Using optimisation techniques to granulise rough set partitions

Crossingham, Bodie
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Rough set theory (RST) is concerned with the formal approximation of crisp sets and is a mathematical tool which deals with vagueness and uncertainty. RST can be integrated into machine learning and can be used to forecast predictions as well as to determine the causal interpretations for a particular data set. The work performed in this research is concerned with using various optimisation techniques to granulise the rough set input partitions in order to achieve the highest forecasting accuracy produced by the rough set. The forecasting accuracy is measured by using the area under the curve (AUC) of the receiver operating characteristic (ROC) curve. The four optimisation techniques used are genetic algorithm, particle swarm optimisation, hill climbing and simulated annealing. This newly proposed method is tested on two data sets, namely, the human immunodeficiency virus (HIV) data set and the militarised interstate dispute (MID) data set. The results obtained from this granulisation method are compared to two previous static granulisation methods, namely, equal-width-bin and equal-frequency-bin partitioning. The results conclude that all of the proposed optimised methods produce higher forecasting accuracies than that of the two static methods. In the case of the HIV data set, the hill climbing approach produced the highest accuracy, an accuracy of 69.02% is achieved in a time of 12624 minutes. For the MID data, the genetic algorithm approach produced the highest accuracy. The accuracy achieved is 95.82% in a time of 420 minutes. The rules generated from the rough set are linguistic and easy-to-interpret, but this does come at the expense of the accuracy lost in the discretisation process where the granularity of the variables are decreased.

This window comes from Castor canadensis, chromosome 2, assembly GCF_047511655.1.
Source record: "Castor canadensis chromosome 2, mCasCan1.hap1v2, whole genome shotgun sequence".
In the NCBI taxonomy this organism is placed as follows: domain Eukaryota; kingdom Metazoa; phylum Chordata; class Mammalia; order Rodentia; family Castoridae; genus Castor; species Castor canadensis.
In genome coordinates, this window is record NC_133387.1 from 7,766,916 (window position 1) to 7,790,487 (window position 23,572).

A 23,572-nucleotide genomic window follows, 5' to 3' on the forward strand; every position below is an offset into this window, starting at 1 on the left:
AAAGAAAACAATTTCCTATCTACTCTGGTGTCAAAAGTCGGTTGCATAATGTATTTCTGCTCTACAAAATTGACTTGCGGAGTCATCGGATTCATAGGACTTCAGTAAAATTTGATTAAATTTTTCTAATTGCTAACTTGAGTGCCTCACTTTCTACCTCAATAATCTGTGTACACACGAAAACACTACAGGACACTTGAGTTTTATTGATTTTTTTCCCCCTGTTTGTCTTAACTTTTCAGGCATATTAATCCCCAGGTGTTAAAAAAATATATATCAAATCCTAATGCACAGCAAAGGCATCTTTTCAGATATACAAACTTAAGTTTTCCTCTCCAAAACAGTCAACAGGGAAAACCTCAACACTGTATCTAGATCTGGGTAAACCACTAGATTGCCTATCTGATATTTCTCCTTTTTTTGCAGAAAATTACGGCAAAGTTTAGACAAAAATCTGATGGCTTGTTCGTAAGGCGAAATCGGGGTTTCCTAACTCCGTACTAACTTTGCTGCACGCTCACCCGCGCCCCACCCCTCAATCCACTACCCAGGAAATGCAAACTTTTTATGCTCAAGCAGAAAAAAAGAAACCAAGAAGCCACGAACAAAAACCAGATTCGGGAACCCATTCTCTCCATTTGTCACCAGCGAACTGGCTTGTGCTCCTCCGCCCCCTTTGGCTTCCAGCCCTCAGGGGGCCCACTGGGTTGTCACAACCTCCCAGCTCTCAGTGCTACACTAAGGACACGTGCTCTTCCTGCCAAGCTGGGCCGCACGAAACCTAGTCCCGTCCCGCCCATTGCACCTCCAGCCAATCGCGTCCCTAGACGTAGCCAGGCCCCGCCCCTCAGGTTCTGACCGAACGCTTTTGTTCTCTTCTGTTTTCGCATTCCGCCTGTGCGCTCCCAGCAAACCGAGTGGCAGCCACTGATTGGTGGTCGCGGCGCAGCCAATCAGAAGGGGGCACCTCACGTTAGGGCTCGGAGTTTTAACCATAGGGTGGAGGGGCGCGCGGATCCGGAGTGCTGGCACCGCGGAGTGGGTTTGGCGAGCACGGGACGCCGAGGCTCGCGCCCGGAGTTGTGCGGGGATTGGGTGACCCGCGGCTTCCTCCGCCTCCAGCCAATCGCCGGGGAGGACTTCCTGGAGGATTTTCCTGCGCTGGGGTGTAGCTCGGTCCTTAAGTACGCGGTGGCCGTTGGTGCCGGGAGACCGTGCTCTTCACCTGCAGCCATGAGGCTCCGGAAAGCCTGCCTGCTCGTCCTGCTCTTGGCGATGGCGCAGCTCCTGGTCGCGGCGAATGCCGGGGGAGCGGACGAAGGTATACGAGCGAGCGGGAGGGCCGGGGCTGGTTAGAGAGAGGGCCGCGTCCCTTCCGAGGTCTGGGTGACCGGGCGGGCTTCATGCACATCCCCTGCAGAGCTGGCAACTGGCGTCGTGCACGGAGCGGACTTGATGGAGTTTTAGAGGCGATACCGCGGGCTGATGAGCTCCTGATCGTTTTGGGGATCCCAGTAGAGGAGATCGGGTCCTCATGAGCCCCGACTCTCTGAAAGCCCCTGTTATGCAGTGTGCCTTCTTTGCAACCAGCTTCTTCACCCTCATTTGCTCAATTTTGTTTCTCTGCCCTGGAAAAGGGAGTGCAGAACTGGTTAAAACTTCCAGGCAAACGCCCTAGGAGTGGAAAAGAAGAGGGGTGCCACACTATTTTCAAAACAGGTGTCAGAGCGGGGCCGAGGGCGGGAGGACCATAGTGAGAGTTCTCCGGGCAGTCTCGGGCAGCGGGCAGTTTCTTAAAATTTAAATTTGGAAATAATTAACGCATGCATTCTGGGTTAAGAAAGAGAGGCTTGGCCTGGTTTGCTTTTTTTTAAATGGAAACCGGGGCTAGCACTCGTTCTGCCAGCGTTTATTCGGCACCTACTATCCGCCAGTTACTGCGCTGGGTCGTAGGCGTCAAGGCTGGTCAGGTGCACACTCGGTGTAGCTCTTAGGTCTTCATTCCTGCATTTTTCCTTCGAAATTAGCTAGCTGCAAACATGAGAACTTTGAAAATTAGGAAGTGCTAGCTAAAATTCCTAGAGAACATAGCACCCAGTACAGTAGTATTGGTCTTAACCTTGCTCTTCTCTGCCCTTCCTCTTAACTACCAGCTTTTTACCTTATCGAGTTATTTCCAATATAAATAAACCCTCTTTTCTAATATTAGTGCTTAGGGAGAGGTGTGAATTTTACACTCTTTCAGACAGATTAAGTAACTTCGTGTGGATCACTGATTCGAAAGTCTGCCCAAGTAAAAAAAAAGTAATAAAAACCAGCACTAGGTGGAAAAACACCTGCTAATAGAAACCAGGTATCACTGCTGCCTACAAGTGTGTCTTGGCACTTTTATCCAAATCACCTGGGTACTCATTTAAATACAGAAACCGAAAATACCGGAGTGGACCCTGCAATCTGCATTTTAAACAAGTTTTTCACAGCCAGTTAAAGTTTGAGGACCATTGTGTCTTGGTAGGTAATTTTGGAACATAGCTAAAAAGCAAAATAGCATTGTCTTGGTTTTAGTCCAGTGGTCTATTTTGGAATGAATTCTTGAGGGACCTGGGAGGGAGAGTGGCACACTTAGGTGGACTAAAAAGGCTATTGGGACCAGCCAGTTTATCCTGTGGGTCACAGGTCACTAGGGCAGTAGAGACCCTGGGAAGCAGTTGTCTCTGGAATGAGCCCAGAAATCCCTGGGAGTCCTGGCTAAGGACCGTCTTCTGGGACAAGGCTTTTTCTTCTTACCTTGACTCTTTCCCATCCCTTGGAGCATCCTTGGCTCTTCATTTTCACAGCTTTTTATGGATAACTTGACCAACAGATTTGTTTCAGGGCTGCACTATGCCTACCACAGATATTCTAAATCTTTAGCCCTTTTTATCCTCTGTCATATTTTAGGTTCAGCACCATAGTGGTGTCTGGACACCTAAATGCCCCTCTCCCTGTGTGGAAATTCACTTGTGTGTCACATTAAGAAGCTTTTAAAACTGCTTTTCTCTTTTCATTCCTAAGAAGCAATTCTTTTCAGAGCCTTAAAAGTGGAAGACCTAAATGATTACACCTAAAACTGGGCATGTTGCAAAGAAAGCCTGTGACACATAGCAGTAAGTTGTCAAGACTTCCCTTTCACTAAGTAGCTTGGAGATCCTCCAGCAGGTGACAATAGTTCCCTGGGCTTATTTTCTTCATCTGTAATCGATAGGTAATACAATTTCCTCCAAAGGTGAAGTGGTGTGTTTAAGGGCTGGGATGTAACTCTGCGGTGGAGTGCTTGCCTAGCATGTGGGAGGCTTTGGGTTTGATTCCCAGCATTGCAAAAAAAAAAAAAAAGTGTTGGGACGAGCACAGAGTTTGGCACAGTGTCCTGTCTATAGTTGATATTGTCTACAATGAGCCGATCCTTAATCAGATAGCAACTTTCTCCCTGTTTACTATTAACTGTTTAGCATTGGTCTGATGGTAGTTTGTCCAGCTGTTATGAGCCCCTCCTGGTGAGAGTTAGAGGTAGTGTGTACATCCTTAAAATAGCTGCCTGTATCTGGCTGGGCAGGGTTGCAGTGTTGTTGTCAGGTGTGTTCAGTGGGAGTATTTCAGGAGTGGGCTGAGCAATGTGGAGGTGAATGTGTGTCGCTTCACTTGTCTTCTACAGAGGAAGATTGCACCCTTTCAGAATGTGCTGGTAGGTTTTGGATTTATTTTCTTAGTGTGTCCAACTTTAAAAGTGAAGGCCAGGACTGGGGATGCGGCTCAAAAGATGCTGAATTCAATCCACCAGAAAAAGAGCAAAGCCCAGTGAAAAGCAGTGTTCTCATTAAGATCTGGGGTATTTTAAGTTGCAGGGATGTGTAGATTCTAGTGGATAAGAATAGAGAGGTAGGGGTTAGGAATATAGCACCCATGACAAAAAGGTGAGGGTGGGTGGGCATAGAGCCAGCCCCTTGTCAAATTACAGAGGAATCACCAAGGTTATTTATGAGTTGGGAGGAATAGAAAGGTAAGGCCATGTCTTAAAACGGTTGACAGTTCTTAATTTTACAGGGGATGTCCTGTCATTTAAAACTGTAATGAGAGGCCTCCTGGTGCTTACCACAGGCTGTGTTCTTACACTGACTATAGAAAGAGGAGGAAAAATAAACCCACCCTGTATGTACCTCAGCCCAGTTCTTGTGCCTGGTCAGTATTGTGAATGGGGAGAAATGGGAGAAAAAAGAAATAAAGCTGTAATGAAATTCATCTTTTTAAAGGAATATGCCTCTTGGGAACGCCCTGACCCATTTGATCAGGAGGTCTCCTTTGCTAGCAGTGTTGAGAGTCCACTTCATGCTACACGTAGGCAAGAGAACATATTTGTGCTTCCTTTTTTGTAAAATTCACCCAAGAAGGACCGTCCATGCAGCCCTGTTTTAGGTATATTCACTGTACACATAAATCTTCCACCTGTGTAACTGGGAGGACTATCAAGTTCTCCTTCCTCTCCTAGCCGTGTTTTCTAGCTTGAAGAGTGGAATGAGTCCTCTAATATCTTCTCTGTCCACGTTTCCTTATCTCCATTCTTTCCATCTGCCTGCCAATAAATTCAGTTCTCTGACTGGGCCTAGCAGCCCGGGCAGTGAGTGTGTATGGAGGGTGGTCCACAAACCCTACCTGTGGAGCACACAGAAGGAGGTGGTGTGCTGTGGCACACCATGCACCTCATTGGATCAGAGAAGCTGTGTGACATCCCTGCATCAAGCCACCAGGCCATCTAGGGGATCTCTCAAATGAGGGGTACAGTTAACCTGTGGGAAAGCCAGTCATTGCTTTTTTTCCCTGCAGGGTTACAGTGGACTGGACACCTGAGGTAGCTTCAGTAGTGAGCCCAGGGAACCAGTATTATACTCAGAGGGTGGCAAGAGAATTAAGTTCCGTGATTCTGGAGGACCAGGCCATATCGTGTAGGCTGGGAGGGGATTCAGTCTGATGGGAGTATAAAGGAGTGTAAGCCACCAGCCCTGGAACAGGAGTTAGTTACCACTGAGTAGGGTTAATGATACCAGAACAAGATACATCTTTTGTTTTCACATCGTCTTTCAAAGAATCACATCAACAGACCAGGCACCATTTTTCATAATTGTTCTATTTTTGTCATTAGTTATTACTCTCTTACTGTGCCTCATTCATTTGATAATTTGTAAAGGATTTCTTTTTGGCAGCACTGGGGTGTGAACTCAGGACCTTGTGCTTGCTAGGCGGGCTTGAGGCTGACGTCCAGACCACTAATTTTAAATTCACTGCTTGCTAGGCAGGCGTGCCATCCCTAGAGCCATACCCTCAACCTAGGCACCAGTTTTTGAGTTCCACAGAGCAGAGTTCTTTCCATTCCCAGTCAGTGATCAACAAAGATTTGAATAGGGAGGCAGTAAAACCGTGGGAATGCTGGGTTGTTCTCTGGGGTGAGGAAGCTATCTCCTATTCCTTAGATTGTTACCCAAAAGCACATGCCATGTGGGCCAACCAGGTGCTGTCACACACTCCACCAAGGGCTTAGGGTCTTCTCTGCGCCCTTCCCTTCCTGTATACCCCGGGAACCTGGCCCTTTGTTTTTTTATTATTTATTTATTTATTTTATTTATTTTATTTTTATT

Bioinformatics application, HIV modelling, Evolutionary optimisation techniques, Rough set theory